How Trek used mobile device management to optimize its wearables fleet

A red bicycle bearing the logo of Trek Bicycle Corporation, amidst other red bikes during a tour race.
(Image credit: Getty Images)

Bicycle company Trek has implemented a set of enterprise mobility management tools that have helped it track and secure its fleet of hundreds of wearable devices to boost efficiency and availability. 

Trek has been a leading bicycle retailer for over 45 years, with operations in 80 countries around the world. It has warehouses in the US and Europe where hundreds of staff use wearable devices to help them pick and keep track of stock. However, the company struggled with device downtime due to a lack of visibility into the status and health of its wearable hardware. 

Tom Spoke, director of global IT at Trek Bicycle Corporation, tells ITPro that the firm has three large warehouses in North America, in addition to three in Europe and two manufacturing facilities. Across those eight locations, staff use handheld devices or wearable scanners to go about their daily tasks. This includes collecting data, receiving inventory, and inventory management like replenishing pick locations from overstock as they empty. The devices are an integral part of Trek’s general picking and shipping process.

Trek uses Android-based devices, with staff using a wearable on their wrist and a Bluetooth fingertip scanner. Spoke notes that staff need to be hands-free because they need to use both hands to pick stock, hence why wearables work so well. 

“There’s a lot of different activities that our warehouse and our manufacturing staff are doing on their wearable devices and for many years we’ve had a challenge managing those devices and the software that runs on them,” Spoke says. 

In the past, for example, the IT team might have received a call from warehouse staff who were experiencing problems with a scanner. Trek would try to position IT staff close to these locations to go into the warehouse or the manufacturing facility and remedy these frontline issues for staff as and when they arose.

That proved a challenge because while IT staff were local to some of these facilities, others had no one in the immediate vicinity. This often led to IT workers being forced to fix problems over the phone – a process Spoke describes as “painful, absolutely painful”, adding that overall these attempts simply don’t work.

As Trek moved to adopt more modern mobile devices throughout its warehouses, it sought a mobile device management (MDM) tool to give it a better idea of what devices were in operation and provide live device details such as battery level and Wi-Fi signal. This would allow the firm to push security updates to all of the devices and troubleshoot problems more effectively.

After evaluating enterprise mobility management tools, Trek opted for SOTI MobiControl and SOTI XSight – the aim being to ease wearable device use in its warehouses and reduce downtime. 

Using SOTI MobiControl, Trek has been able to gain visibility and control over its mobile devices, with access to data on what individual devices are doing, how they’re performing, and what security risks they’re facing. Trek has also adopted SOTI XSight, which allows remote support to diagnose and fix device issues without the IT team needing to be physically present and also lets remote staff help users to fix problems themselves.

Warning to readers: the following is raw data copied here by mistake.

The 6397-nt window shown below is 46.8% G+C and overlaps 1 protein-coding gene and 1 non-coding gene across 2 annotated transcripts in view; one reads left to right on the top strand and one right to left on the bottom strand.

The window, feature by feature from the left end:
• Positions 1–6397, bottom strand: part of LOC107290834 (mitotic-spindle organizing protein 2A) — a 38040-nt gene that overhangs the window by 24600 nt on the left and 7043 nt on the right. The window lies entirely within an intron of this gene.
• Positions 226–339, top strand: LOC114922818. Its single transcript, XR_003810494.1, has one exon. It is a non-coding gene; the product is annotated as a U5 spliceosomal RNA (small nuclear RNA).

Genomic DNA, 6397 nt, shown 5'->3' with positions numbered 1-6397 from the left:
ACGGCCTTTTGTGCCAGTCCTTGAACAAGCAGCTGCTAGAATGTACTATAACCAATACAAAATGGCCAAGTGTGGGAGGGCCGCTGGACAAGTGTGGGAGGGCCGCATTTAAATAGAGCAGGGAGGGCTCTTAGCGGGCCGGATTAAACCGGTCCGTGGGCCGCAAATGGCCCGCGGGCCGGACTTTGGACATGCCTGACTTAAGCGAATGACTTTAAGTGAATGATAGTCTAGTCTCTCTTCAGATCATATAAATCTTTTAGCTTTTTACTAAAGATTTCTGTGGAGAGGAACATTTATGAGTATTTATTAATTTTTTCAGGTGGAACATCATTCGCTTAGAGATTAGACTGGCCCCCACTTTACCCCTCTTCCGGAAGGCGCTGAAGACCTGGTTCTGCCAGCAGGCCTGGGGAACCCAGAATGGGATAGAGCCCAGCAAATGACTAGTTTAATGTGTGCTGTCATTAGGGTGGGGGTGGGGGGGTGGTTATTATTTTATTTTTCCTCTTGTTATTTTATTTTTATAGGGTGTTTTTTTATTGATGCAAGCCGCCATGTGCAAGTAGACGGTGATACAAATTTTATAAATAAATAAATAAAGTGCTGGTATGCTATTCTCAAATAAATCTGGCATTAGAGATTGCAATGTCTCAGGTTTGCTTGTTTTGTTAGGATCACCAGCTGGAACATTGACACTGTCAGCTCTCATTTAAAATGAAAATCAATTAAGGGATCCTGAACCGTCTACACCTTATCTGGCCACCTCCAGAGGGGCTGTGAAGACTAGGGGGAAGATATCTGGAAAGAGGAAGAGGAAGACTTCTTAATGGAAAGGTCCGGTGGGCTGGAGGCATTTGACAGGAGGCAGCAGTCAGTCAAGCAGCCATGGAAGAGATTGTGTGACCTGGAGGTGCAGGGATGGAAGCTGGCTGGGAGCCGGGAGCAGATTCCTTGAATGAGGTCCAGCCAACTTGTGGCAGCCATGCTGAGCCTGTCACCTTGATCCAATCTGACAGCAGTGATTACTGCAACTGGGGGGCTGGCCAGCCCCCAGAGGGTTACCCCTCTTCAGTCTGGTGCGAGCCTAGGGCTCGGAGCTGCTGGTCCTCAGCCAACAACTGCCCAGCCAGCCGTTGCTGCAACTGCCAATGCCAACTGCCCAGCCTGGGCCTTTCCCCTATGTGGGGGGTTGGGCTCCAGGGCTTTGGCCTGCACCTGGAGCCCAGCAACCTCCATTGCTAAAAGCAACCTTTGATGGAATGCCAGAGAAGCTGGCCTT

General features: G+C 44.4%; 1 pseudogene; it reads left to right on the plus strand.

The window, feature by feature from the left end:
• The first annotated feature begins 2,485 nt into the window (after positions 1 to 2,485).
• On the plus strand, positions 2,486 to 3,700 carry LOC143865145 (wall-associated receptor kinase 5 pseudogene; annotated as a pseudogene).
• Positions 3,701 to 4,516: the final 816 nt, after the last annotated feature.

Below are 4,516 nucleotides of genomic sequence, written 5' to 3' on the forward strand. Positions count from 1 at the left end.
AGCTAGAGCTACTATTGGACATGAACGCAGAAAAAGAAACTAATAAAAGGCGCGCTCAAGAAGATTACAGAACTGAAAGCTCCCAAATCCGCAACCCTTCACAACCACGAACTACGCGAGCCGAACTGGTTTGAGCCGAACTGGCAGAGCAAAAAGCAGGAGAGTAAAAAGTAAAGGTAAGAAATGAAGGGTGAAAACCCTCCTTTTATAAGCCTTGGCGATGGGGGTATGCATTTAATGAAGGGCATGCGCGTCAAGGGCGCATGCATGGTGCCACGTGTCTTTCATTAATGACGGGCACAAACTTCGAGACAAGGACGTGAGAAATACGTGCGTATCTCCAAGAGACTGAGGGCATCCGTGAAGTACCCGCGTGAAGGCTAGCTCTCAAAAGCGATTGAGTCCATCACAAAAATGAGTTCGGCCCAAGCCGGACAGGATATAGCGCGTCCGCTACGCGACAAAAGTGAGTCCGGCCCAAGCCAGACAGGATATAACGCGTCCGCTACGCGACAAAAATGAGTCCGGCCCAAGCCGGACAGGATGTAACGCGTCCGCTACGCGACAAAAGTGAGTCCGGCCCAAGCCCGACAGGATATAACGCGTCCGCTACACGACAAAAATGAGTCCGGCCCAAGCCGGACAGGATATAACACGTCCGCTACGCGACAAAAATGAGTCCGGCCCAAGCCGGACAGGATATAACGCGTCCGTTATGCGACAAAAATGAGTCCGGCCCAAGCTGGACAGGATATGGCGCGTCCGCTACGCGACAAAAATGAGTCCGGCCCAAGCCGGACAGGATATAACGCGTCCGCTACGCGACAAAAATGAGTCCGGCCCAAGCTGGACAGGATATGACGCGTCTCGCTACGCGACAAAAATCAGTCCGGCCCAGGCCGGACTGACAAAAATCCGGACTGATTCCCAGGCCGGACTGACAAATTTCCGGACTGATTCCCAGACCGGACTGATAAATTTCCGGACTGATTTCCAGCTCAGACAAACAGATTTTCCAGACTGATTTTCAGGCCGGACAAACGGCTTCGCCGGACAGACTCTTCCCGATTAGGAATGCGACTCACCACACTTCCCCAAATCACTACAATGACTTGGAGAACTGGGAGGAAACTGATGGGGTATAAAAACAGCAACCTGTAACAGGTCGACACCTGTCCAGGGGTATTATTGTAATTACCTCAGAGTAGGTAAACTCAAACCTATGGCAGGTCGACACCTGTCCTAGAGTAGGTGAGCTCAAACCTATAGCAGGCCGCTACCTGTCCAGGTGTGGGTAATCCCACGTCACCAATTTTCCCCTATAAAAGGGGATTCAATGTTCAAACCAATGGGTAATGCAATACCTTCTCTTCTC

With improved device visibility in place, Trek has cut time spent on device support and updates from hours to minutes. Trek’s IT staff now have a dashboard so they can drill down and see devices and useful data analytics such as battery health, firmware version, and patching status.


Spoke said that from the dashboard, staff can see a holistic picture of device health and pick up on issues such as devices that haven’t been used or are powered off. “It’s a proactive way of getting ahead of issues they might contact us for,” he tells ITPro.

“It pretty much gives them everything – they can click a button and remote desktop into the device, so that when warehouse staff are at a picking location and they’re having a problem with their scanner we can plug right into it and see what they see and take control of it,” Spoke says. “We now have hundreds of these devices across all these facilities and it’s working great.” 

The devices also now come pre-configured with required software and settings, allowing warehouse staff to use scanners right out of the box.

Spoke says the shift has saved a lot of time in day-to-day support, adding that it’s also been “a huge win for our security team because now we are more effectively able to stay up to speed on our continual patching efforts”.

In all, Trek has measured a 15-20% time saving on new employee onboarding as a result of the adoption.

His advice for companies looking at the same sort of project is to “start small”. Trek took that approach, by rolling out a small number of the devices as its new German warehouse was still being set up. Once the company was happy with the progress it had made, it started buying new devices for its other warehouses and phasing out the old hardware.

“It was a pain point: it was something that we felt like it was easy for us to address, so we did it. Now that this is no longer a problem it allows us to focus on some of those other value-add projects,” Spoke says.  “There is definitely a saving: our warehouse staff are happier, our IT staff supporting them is happier,” he adds. 

Steve Ranger

Steve Ranger is an award-winning reporter and editor who writes about technology and business. Previously he was the editorial director at ZDNET and the editor of